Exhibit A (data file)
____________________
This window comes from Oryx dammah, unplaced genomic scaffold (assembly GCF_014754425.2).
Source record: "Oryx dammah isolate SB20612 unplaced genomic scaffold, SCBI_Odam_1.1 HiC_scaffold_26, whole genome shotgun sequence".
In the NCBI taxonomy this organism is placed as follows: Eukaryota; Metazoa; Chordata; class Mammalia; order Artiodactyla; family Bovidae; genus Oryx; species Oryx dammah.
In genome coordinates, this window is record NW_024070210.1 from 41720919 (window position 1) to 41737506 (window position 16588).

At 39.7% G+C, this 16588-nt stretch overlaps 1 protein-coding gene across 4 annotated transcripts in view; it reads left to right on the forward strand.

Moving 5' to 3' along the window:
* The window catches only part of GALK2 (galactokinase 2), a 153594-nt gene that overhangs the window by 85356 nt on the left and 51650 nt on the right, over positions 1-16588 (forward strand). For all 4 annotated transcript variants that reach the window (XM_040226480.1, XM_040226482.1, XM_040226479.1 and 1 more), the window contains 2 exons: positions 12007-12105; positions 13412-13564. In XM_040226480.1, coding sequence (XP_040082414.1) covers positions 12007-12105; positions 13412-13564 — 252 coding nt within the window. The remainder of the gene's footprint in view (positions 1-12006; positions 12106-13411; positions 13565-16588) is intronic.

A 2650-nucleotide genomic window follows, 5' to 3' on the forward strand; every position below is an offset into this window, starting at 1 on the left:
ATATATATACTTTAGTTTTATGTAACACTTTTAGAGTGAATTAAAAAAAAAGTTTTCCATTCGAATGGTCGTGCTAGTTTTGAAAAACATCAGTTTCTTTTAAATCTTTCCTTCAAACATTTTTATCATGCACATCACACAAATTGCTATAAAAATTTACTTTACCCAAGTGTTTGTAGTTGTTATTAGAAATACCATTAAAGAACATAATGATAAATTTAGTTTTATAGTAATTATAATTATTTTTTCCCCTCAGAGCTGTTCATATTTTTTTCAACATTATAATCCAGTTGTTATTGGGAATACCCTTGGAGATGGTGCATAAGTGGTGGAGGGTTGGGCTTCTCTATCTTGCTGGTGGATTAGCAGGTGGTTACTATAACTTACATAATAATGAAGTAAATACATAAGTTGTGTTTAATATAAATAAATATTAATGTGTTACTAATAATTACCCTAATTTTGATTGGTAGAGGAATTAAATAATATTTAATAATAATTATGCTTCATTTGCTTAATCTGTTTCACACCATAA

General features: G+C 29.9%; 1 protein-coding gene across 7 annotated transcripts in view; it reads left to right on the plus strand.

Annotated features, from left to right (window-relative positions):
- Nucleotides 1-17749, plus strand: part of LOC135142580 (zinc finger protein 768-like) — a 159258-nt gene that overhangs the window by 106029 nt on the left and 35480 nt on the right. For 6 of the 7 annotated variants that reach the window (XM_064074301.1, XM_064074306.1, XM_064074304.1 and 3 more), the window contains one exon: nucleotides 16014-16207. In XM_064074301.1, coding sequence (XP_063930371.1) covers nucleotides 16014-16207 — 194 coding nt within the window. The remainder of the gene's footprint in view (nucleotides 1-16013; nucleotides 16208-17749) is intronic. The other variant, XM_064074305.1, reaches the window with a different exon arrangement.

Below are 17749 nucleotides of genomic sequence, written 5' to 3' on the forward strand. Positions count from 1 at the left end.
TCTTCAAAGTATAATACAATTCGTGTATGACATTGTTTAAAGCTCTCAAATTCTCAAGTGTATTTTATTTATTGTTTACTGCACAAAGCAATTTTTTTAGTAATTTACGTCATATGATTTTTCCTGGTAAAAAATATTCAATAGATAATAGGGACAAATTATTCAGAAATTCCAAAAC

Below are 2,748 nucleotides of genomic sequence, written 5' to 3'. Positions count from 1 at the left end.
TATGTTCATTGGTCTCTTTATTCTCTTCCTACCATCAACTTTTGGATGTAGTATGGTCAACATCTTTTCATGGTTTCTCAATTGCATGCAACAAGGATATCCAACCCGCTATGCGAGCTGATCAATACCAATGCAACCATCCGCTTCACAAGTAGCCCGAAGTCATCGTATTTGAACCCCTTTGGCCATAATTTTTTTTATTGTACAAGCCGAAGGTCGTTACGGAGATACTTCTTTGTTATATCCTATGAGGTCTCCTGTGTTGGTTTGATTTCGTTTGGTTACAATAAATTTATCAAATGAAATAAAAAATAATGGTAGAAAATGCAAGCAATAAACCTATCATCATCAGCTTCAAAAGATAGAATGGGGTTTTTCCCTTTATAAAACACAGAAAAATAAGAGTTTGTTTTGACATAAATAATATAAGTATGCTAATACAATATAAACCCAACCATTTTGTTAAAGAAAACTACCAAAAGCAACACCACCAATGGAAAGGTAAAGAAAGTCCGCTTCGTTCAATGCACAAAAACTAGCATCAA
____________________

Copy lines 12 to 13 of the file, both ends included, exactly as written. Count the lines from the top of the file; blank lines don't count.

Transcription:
- Nucleotides 1-17749, plus strand: part of LOC135142580 (zinc finger protein 768-like) — a 159258-nt gene that overhangs the window by 106029 nt on the left and 35480 nt on the right. For 6 of the 7 annotated variants that reach the window (XM_064074301.1, XM_064074306.1, XM_064074304.1 and 3 more), the window contains one exon: nucleotides 16014-16207. In XM_064074301.1, coding sequence (XP_063930371.1) covers nucleotides 16014-16207 — 194 coding nt within the window. The remainder of the gene's footprint in view (nucleotides 1-16013; nucleotides 16208-17749) is intronic. The other variant, XM_064074305.1, reaches the window with a different exon arrangement.

Below are 17749 nucleotides of genomic sequence, written 5' to 3' on the forward strand. Positions count from 1 at the left end.